In any case, one can only conclude that said event organizers, speakers and attendees, (sometimes event entire industries), are still seeking answers for whatever ails them most in a dynamically converging digital landscape of disruptive technologies and beleaguered business models. To that end, it would be great if more focused events like Music 4.5 could provide some of those answers, where possible, in an environment that allows participants to roll up their sleeves and come up with real strategies and solutions to deliver the titular 4.5 percent ROI from music tech startups. Watch this space.
Note: This post was previously published on my BCS DRM Blog, where you can find the original post, and reader comments, in the archives.
Every so often I am fortunate enough to be invited to participate (as speaker or facilitator) in a conference or summit that is focused on rights and licensing within industries outside of the usual suspects of music and media. However, it is generally pretty much the same in terms of the key challenges with getting stakeholders to agree the best ways to tackle this most pressing issue. So what was so different about the recent OGC Summit at MIT in Boston?
For one thing it was pleasant surprise to discover a sincere effort, by the good people of the Open Geo Spatial Consortium (OGC), to open up the debate to outsiders like myself and such experts as DRM Guru, Bill Rosenblatt; XACML Evangelist, Hal Lockhart; and other key speakers from related communities like the Science Commons and W3C. This was done deliberately to inject external but relevant perspectives into their deliberations (I think it has to do with the “Open” in their title). In any case I found it an interesting day’s event, full of enthusiastic participation by delegates and speakers, with some key take-outs, from my point-of-view, that include:
- GeoData Exploitation – GeoRM poses unique challenges to the established world of Intellectual Property, eCommerce, Usage and Control, mainly because Geographical Data is a specific type of factual data, which is not in itself liable to copyright protection. However, the packaging, presentation and application of the data (which extends to the exciting world of Location Based Services) is definitely worth protecting and exploiting, hence the efforts by the OGC to nail this area before it becomes fragmented and uncontrollable is too late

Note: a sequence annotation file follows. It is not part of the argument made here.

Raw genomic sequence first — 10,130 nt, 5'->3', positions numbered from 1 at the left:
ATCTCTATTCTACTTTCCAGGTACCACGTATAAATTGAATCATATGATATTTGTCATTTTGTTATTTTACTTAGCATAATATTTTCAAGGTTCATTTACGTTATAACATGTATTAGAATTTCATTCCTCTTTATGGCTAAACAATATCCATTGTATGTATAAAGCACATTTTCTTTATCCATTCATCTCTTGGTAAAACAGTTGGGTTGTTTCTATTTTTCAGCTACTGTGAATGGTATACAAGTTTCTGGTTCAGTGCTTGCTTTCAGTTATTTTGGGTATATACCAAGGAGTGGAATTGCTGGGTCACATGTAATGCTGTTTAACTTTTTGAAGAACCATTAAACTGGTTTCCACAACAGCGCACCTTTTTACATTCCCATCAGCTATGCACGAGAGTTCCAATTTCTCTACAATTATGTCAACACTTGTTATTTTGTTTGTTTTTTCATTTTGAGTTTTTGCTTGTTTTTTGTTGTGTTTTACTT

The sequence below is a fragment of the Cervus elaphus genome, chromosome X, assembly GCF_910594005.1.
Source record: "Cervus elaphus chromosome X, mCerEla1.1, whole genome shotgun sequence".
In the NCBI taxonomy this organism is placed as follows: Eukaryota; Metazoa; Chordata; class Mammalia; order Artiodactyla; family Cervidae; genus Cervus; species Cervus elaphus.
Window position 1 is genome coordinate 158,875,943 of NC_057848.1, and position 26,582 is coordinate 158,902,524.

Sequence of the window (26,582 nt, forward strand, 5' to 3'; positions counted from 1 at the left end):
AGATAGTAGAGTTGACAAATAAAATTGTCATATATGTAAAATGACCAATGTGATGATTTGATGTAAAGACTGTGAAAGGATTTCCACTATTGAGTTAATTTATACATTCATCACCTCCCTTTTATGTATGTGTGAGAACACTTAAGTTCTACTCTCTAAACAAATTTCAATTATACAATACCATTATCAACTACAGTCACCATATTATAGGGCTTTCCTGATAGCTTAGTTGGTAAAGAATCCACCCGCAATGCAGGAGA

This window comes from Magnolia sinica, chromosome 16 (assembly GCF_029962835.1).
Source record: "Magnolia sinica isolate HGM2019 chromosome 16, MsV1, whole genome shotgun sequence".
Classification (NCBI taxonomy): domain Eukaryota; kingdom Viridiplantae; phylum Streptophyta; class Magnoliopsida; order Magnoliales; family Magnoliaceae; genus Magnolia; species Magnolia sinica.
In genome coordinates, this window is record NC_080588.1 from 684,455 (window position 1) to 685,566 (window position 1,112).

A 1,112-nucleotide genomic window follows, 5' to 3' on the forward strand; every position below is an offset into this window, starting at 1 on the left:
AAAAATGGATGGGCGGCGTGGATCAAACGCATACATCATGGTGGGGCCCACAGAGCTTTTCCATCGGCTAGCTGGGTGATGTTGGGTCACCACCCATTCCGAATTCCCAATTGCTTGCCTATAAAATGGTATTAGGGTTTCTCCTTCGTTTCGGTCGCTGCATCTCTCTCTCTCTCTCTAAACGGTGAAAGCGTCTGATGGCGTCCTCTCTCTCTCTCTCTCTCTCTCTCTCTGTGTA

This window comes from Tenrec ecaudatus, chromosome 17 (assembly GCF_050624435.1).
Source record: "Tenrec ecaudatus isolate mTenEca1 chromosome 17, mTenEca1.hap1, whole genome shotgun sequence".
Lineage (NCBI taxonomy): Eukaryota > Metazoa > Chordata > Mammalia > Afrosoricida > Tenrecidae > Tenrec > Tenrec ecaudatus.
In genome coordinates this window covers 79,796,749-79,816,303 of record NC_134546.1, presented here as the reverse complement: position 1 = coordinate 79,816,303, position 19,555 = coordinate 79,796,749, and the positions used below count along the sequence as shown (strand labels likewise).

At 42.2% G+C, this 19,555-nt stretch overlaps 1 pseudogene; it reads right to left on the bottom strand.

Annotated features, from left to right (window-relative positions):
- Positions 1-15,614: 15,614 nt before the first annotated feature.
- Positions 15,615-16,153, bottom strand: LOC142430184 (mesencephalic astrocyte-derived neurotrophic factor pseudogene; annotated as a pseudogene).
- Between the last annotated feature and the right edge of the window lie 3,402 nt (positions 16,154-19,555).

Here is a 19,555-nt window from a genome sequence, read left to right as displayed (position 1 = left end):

- Mash-Up Licensing – The direction of progress, in all likelihood, points towards a definitive move away from static to dynamic content usage, and from paper-based to electronic rights management (as highlighted by Graham Vowles – chair of the GeoRM WG in his opening address). This indicates a forward look towards the potential to licence dynamic electronic applications and usage scenarios which are as yet undreamt hence the term “Mash-up licensing”.
- Shades of control – after much debate over the impracticality of predicting future user intent or consumer behaviours, it quickly became clear that the issue of managing access to Geodata would require a gradient or shades of access and control that varies from consumers (i.e. lower controls) to more rigid forms for commercial enterprise / professional / government users. This neatly helps to focus efforts where the value lies (i.e. commercial usage), and to maximise the viral / social benefits derived from ordinary users (i.e. free advertising / capturing hearts & minds)
The second part of the day was devoted to finding the best ways forward / next steps towards establishing and developing a standardised model for encoding Geo rights models in a way that it will enable interoperability between the diverse licensing models used / required by different communities. The consensus was:
- to open up the debate via a forum that promotes greater dialogue between communities, and which will not just focus on technology but also the business requirements;
- To create a test bed for trying out these candidate models in a safe and trusted environment; and to create use cases for each domain in order to identify commonalities that would be used to make up the standard.
- Finally, to acknowledge that although a difficult undertaking, it is well worth it, even if it is “just for the common good” –a sentiment / motivation that the scientific community would certainly subscribe to!
So in all, it was a very useful exercise and one which when kicked off will possibly lead the way for other industries to emulate in resolving rights management issues from the front. If the only thing that results from this summit is the adoption of a bill of rights on geospatial data, (e.g. see O’Reilly’s post on Health Data Rights here) then it would be a job well done.
Note: This post was previously published on my BCS DRM Blog, where you can find the original post, and reader comments, in the archives.